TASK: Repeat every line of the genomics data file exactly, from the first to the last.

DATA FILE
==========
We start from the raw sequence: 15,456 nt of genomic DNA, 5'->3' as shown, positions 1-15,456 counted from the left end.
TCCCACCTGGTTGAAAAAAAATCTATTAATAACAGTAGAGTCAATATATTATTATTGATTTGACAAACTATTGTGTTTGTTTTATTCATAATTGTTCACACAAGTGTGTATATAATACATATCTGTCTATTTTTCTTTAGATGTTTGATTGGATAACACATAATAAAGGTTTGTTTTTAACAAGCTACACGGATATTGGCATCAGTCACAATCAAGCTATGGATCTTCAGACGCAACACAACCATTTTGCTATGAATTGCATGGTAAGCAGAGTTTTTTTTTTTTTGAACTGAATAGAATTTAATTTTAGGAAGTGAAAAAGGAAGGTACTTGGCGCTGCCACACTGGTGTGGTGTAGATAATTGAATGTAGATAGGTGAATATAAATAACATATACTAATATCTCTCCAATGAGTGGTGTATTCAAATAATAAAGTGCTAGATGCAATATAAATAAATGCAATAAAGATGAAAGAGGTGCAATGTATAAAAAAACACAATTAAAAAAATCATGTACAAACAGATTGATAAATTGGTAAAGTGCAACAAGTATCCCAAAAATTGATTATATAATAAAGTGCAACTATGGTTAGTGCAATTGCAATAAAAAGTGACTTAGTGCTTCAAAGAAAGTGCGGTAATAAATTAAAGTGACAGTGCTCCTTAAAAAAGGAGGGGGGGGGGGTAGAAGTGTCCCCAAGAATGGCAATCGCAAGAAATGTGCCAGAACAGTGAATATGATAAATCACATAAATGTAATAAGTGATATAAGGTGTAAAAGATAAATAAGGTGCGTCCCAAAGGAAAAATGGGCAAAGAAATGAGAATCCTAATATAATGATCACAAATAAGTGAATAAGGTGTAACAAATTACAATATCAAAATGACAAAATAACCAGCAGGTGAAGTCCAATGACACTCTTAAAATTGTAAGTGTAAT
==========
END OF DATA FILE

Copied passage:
We start from the raw sequence: 15,456 nt of genomic DNA, 5'->3' as shown, positions 1-15,456 counted from the left end.
TCCCACCTGGTTGAAAAAAAATCTATTAATAACAGTAGAGTCAATATATTATTATTGATTTGACAAACTATTGTGTTTGTTTTATTCATAATTGTTCACACAAGTGTGTATATAATACATATCTGTCTATTTTTCTTTAGATGTTTGATTGGATAACACATAATAAAGGTTTGTTTTTAACAAGCTACACGGATATTGGCATCAGTCACAATCAAGCTATGGATCTTCAGACGCAACACAACCATTTTGCTATGAATTGCATGGTAAGCAGAGTTTTTTTTTTTTTGAACTGAATAGAATTTAATTTTAGGAAGTGAAAAAGGAAGGTACTTGGCGCTGCCACACTGGTGTGGTGTAGATAATTGAATGTAGATAGGTGAATATAAATAACATATACTAATATCTCTCCAATGAGTGGTGTATTCAAATAATAAAGTGCTAGATGCAATATAAATAAATGCAATAAAGATGAAAGAGGTGCAATGTATAAAAAAACACAATTAAAAAAATCATGTACAAACAGATTGATAAATTGGTAAAGTGCAACAAGTATCCCAAAAATTGATTATATAATAAAGTGCAACTATGGTTAGTGCAATTGCAATAAAAAGTGACTTAGTGCTTCAAAGAAAGTGCGGTAATAAATTAAAGTGACAGTGCTCCTTAAAAAAGGAGGGGGGGGGGGTAGAAGTGTCCCCAAGAATGGCAATCGCAAGAAATGTGCCAGAACAGTGAATATGATAAATCACATAAATGTAATAAGTGATATAAGGTGTAAAAGATAAATAAGGTGCGTCCCAAAGGAAAAATGGGCAAAGAAATGAGAATCCTAATATAATGATCACAAATAAGTGAATAAGGTGTAACAAATTACAATATCAAAATGACAAAATAACCAGCAGGTGAAGTCCAATGACACTCTTAAAATTGTAAGTGTAAT